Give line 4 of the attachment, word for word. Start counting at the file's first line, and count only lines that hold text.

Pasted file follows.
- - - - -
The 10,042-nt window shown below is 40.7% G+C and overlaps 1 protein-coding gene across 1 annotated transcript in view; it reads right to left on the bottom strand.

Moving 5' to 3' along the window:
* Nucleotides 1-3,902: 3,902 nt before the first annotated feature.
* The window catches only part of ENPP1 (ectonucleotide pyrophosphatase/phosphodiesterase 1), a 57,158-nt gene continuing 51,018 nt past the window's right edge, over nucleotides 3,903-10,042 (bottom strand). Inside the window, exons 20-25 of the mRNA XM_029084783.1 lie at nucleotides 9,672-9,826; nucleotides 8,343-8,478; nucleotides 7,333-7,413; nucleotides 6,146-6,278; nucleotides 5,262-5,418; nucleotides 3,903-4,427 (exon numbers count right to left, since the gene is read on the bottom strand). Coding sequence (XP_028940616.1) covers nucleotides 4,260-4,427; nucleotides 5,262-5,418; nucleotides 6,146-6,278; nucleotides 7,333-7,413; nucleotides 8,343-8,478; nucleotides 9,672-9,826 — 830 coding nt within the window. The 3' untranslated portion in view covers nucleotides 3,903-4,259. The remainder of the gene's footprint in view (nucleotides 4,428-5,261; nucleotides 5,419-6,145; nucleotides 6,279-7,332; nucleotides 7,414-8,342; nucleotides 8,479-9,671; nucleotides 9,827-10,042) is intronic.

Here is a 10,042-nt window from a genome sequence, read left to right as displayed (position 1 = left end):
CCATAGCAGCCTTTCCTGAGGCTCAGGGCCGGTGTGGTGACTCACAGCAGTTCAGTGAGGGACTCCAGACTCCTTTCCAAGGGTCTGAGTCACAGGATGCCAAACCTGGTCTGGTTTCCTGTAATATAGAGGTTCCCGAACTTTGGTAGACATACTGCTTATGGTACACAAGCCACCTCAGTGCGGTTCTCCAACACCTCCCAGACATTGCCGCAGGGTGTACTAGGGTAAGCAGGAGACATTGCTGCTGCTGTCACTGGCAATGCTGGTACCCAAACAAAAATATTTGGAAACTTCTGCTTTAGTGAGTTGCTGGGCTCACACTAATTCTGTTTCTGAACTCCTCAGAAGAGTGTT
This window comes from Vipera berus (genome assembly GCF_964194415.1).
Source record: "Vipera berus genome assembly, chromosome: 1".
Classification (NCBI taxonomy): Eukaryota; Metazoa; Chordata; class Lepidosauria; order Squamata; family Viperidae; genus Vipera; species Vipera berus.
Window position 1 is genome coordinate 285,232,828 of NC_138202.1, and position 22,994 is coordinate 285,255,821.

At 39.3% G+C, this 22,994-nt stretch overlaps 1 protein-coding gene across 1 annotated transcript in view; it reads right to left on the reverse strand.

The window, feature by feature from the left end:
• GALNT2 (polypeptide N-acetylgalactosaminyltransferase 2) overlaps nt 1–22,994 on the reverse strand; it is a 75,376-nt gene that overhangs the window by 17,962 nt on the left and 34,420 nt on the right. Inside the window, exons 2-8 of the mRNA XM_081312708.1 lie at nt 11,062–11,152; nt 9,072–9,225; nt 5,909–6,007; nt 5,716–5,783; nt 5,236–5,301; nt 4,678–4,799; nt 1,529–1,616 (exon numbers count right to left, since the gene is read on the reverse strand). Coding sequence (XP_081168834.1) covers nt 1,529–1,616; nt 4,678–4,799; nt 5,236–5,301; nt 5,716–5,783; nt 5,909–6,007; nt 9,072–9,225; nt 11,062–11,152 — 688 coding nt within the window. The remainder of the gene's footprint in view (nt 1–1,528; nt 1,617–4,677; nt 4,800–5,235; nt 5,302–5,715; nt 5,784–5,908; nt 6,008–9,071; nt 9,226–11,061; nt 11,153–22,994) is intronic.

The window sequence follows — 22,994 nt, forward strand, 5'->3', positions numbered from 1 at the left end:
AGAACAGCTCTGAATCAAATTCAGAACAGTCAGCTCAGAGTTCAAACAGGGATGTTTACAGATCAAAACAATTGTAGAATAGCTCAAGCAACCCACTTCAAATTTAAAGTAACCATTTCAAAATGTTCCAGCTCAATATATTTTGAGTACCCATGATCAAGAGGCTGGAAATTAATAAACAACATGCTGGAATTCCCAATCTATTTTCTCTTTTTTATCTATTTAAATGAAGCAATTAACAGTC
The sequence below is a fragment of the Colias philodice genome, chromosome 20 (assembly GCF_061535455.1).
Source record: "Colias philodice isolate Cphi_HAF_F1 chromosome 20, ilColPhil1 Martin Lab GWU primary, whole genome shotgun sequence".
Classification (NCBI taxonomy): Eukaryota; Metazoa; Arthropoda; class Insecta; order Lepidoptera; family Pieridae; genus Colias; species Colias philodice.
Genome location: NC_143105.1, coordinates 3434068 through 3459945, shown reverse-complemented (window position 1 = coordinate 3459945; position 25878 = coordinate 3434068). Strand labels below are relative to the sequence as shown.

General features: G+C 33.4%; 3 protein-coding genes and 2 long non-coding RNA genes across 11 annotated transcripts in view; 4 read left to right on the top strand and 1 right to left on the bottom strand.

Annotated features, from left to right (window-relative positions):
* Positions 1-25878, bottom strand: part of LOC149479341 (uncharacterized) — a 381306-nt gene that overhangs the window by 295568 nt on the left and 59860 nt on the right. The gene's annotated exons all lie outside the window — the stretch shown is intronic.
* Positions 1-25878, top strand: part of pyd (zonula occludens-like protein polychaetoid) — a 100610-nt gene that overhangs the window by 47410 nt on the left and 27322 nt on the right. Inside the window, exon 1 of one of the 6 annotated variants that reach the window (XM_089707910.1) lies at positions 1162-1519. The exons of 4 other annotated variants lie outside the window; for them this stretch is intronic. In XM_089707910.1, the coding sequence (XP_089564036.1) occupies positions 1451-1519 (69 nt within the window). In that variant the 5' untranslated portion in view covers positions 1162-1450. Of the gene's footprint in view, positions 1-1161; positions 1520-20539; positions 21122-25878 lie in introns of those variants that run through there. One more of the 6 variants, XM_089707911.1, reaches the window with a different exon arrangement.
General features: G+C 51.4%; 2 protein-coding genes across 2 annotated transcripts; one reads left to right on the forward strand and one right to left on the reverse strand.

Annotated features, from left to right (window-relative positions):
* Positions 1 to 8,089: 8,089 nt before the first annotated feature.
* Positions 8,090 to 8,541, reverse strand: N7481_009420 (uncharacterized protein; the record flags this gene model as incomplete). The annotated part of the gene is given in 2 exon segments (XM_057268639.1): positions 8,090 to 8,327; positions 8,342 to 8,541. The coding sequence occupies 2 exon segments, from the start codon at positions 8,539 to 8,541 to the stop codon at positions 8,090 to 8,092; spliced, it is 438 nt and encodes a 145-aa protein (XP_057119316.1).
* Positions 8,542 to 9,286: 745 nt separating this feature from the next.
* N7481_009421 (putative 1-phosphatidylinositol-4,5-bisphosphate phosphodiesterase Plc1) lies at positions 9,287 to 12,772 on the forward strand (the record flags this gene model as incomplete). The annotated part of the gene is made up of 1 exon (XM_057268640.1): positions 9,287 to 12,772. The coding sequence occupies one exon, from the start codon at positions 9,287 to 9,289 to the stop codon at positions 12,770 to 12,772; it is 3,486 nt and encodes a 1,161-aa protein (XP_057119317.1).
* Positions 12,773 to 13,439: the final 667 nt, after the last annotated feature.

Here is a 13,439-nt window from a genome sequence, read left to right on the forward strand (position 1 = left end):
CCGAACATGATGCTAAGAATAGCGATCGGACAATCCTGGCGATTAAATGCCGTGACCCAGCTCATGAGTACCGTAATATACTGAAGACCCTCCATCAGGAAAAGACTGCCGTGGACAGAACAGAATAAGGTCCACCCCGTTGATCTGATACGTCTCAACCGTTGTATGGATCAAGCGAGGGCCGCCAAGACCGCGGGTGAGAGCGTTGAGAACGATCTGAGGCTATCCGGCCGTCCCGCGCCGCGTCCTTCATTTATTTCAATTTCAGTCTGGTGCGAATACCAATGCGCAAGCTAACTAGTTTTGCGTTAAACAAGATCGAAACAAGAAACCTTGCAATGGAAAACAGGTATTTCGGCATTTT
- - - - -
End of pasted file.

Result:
* The window catches only part of ENPP1 (ectonucleotide pyrophosphatase/phosphodiesterase 1), a 57,158-nt gene continuing 51,018 nt past the window's right edge, over nucleotides 3,903-10,042 (bottom strand). Inside the window, exons 20-25 of the mRNA XM_029084783.1 lie at nucleotides 9,672-9,826; nucleotides 8,343-8,478; nucleotides 7,333-7,413; nucleotides 6,146-6,278; nucleotides 5,262-5,418; nucleotides 3,903-4,427 (exon numbers count right to left, since the gene is read on the bottom strand). Coding sequence (XP_028940616.1) covers nucleotides 4,260-4,427; nucleotides 5,262-5,418; nucleotides 6,146-6,278; nucleotides 7,333-7,413; nucleotides 8,343-8,478; nucleotides 9,672-9,826 — 830 coding nt within the window. The 3' untranslated portion in view covers nucleotides 3,903-4,259. The remainder of the gene's footprint in view (nucleotides 4,428-5,261; nucleotides 5,419-6,145; nucleotides 6,279-7,332; nucleotides 7,414-8,342; nucleotides 8,479-9,671; nucleotides 9,827-10,042) is intronic.